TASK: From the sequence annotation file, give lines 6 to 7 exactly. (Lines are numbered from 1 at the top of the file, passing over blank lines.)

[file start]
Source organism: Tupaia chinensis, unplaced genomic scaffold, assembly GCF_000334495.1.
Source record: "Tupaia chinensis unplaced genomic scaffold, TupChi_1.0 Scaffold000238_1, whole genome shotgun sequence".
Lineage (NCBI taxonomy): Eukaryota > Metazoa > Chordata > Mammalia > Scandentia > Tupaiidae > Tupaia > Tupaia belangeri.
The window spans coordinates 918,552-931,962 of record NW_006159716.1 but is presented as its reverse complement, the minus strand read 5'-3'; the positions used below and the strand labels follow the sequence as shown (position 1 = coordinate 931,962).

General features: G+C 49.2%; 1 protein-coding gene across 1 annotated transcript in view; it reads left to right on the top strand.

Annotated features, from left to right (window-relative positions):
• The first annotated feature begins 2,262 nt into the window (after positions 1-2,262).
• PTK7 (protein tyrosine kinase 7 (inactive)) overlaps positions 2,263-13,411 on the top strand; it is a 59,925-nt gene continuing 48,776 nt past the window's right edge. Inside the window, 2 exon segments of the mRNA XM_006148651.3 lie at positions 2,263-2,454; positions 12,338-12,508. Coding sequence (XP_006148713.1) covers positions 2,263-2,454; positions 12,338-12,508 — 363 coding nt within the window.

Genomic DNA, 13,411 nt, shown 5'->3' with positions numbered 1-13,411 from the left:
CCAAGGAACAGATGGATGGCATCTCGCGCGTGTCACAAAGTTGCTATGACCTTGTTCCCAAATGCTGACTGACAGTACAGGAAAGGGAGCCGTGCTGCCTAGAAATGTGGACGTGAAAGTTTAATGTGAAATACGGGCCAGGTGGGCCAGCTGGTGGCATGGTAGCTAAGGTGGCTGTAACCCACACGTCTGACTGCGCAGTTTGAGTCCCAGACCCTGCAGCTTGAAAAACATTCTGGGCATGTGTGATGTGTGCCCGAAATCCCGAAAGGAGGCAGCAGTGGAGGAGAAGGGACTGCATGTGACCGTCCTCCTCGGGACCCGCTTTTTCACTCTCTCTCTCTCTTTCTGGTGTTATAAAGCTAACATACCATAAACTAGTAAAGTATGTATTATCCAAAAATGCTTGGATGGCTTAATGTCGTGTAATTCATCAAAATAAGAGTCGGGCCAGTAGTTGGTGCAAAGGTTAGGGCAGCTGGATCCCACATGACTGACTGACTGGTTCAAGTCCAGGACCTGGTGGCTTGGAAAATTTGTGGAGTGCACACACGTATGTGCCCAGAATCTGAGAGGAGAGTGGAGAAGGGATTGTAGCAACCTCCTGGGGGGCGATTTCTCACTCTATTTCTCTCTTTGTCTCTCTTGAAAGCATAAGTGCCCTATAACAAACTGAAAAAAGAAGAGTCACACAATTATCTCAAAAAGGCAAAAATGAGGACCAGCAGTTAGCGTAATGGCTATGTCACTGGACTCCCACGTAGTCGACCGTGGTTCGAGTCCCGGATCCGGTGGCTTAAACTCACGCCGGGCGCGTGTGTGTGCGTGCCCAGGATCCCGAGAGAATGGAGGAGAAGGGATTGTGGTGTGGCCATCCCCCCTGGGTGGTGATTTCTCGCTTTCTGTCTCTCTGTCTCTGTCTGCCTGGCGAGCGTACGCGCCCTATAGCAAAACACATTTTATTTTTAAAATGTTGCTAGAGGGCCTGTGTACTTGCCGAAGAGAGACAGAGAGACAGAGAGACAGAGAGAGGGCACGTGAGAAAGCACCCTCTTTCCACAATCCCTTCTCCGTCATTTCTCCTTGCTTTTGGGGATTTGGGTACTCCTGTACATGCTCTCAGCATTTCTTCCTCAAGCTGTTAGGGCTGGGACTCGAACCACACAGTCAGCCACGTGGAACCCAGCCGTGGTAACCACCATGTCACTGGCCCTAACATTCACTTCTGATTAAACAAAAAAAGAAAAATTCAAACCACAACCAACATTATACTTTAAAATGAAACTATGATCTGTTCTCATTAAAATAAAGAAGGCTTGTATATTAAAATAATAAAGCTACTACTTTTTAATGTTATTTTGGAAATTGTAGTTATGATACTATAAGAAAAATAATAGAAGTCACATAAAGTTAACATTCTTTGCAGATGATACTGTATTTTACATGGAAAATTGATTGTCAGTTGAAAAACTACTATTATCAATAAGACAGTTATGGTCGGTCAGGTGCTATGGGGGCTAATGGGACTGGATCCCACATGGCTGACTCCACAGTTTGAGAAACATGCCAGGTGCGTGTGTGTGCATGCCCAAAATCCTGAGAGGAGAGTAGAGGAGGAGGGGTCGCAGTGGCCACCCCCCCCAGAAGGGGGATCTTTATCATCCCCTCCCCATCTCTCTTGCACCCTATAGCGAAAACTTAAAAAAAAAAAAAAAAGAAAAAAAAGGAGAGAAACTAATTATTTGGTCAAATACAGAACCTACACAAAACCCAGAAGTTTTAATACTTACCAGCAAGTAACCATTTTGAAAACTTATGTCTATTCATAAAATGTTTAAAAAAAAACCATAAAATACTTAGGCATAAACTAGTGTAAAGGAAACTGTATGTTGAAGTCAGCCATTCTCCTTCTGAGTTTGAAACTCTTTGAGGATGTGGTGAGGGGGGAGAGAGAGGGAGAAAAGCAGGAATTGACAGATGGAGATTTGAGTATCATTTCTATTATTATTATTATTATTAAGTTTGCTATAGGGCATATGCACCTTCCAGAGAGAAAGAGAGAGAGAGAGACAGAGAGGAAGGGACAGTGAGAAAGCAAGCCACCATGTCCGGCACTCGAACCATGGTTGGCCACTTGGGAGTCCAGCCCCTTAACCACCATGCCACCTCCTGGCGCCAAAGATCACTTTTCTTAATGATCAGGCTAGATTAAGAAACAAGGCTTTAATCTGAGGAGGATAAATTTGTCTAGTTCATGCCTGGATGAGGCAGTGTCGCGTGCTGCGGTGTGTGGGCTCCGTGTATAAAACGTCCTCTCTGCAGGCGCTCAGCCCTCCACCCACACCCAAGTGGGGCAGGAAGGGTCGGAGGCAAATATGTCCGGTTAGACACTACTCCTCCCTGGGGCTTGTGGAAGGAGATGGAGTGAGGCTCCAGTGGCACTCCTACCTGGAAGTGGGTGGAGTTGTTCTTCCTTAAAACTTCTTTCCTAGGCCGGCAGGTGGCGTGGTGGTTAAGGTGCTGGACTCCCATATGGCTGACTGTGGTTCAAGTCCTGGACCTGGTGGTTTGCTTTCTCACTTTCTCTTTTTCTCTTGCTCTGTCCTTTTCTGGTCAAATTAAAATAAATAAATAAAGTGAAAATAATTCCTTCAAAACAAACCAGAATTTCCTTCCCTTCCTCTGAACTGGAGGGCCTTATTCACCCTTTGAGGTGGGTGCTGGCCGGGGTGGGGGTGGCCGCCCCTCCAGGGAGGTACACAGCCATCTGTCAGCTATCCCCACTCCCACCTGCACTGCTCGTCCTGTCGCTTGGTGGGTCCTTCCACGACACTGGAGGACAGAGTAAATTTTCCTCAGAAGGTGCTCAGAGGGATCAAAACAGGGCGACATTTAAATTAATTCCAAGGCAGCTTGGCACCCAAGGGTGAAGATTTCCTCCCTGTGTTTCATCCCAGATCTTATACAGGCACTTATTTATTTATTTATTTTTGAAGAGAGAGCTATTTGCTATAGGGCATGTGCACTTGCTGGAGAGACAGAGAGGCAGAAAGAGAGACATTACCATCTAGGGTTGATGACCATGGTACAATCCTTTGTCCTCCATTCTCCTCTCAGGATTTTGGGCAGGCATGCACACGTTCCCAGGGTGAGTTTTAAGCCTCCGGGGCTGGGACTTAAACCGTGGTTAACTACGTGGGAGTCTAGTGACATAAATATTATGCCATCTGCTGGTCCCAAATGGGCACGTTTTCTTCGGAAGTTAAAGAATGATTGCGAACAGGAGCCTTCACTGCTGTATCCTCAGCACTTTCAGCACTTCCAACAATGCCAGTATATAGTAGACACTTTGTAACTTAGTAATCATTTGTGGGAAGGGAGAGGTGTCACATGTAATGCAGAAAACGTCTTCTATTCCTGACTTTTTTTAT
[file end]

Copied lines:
Annotated features, from left to right (window-relative positions):
• The first annotated feature begins 2,262 nt into the window (after positions 1-2,262).